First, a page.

However, with over 6 lakh Ha under the crop, it still forms just 5% of the total area under cultivation in Karnataka. For the same period, paddy increased by 20%. Paddy currently constitutes about 10% of the total area under cultivation.
Although Mandya and Mysuru are recognized as the state’s sugarcane belt, State President of the Karnataka Rajya Prantha Sangha, Maruti Manpade says that both regions were primarily ragi-growing areas until the iconic Krishna Raja Sagar dam was constructed. KRS dam at Kannambady village in Mandya district was completed in 1924. “After the Kannambady dam was constructed, sugarcane began to be grown in southern Karnataka,” he says.
Starting with the KRS dam, irrigation appears to have enabled an increase in the cultivation of water-intensive crops. KRS dam on the Cauvery is the main source of drinking water for Mandya and Mysuru districts and the whole of Bengaluru city.
Maruti says other shifts occurred between completion of the Narayanpur dam in Bijapur in 1982 and the Almatti dam in 2005. “I’m in Yadgiri district right now. Not an acre of paddy used to be grown here, but now you have lakhs of acres under paddy,” Maruti says.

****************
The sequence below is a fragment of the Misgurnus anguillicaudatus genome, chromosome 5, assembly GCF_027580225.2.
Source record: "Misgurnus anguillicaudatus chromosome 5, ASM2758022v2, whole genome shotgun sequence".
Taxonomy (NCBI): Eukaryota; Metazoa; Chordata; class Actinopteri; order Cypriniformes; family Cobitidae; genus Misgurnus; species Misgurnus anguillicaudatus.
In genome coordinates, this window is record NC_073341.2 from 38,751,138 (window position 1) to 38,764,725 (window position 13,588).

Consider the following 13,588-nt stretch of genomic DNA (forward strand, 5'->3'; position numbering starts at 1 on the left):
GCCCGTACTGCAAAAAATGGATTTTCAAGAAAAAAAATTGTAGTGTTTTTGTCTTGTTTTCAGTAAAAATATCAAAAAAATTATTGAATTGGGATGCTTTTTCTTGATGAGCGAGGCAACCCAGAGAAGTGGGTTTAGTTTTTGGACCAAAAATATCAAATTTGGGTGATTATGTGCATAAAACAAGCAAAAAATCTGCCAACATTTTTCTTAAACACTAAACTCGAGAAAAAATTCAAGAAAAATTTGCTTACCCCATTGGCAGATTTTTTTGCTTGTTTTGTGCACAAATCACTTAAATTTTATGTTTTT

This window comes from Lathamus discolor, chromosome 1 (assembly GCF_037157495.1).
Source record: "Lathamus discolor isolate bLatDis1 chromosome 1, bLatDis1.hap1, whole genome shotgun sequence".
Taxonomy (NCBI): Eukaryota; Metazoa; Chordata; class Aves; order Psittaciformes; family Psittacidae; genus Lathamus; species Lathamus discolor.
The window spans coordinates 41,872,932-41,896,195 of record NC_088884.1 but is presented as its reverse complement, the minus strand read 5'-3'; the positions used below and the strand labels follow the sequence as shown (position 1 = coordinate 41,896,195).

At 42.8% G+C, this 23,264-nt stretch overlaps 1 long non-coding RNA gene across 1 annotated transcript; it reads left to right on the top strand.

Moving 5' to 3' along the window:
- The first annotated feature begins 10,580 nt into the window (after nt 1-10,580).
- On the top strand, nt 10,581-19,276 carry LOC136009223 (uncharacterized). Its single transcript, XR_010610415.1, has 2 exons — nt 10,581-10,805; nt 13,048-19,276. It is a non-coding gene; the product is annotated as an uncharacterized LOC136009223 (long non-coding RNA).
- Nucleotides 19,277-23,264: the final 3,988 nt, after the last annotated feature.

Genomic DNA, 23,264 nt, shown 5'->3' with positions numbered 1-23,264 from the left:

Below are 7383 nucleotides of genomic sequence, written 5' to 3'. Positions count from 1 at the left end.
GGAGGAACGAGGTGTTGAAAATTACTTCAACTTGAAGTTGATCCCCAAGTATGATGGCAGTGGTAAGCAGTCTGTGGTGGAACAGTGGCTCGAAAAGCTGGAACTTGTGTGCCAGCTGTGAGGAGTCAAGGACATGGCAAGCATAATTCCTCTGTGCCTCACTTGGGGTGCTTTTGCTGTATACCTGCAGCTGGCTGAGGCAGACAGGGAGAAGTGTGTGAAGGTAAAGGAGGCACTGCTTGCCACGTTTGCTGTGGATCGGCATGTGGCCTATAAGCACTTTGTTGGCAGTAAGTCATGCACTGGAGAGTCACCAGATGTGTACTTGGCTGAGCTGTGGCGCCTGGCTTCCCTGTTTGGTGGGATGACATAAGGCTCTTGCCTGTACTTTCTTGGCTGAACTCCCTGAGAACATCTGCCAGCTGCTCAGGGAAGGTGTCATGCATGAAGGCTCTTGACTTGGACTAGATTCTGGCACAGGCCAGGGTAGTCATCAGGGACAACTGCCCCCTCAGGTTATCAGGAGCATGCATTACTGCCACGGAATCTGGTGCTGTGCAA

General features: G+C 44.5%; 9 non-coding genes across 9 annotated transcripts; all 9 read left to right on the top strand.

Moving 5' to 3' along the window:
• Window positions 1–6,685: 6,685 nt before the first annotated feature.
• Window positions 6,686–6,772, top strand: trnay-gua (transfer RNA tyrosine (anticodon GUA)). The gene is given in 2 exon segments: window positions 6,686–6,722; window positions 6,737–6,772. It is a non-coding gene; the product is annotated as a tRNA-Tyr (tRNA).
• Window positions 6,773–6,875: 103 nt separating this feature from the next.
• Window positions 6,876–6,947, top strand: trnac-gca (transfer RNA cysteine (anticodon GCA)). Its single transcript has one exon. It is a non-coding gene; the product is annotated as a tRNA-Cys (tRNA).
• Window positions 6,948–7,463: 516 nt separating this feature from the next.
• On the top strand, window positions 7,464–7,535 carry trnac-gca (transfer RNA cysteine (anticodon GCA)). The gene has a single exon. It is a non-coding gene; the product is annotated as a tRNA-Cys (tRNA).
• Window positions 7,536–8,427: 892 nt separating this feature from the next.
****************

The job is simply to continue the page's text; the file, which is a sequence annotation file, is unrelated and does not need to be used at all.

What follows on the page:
Decline in millets
The massive increase of sugarcane cultivation and to a much lesser extent, paddy, between 1970-71 and 2014-15, has corresponded with the sharp decline of millets such as jowar, ragi, bajra and other minor millets. Millets are highly nutritious cereals and grow in conditions which are arid and require less water.
Below is the percentage drop in the area under the millet cultivation, and not all of it can be explained away as increase in paddy and sugarcane cultivation.
There are several reasons for these changes, Maruti says. Two of the most important are changing food habits and the profit motive.
“About 100 years ago, rice was eaten a lot less than it is now. Ragi was the preferred food. After the Kannambady dam (KRS) was built, people began to grow rice in southern Karnataka,” Maruti explains. But even today, paddy occupies the largest area in Mandya followed by ragi. Sugarcane finishes third.